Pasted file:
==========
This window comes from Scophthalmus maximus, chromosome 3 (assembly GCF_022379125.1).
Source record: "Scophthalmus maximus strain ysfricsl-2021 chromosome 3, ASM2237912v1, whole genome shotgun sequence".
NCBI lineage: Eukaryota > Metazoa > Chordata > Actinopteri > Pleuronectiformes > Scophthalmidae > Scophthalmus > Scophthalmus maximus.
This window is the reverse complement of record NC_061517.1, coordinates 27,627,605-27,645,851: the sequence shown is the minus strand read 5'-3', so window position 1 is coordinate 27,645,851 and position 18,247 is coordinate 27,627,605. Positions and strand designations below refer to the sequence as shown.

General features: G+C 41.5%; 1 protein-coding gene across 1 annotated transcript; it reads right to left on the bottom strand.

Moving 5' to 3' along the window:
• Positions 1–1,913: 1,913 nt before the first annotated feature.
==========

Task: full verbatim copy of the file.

This window comes from Scophthalmus maximus, chromosome 3 (assembly GCF_022379125.1).
Source record: "Scophthalmus maximus strain ysfricsl-2021 chromosome 3, ASM2237912v1, whole genome shotgun sequence".
NCBI lineage: Eukaryota > Metazoa > Chordata > Actinopteri > Pleuronectiformes > Scophthalmidae > Scophthalmus > Scophthalmus maximus.
This window is the reverse complement of record NC_061517.1, coordinates 27,627,605-27,645,851: the sequence shown is the minus strand read 5'-3', so window position 1 is coordinate 27,645,851 and position 18,247 is coordinate 27,627,605. Positions and strand designations below refer to the sequence as shown.

General features: G+C 41.5%; 1 protein-coding gene across 1 annotated transcript; it reads right to left on the bottom strand.

Moving 5' to 3' along the window:
• Positions 1–1,913: 1,913 nt before the first annotated feature.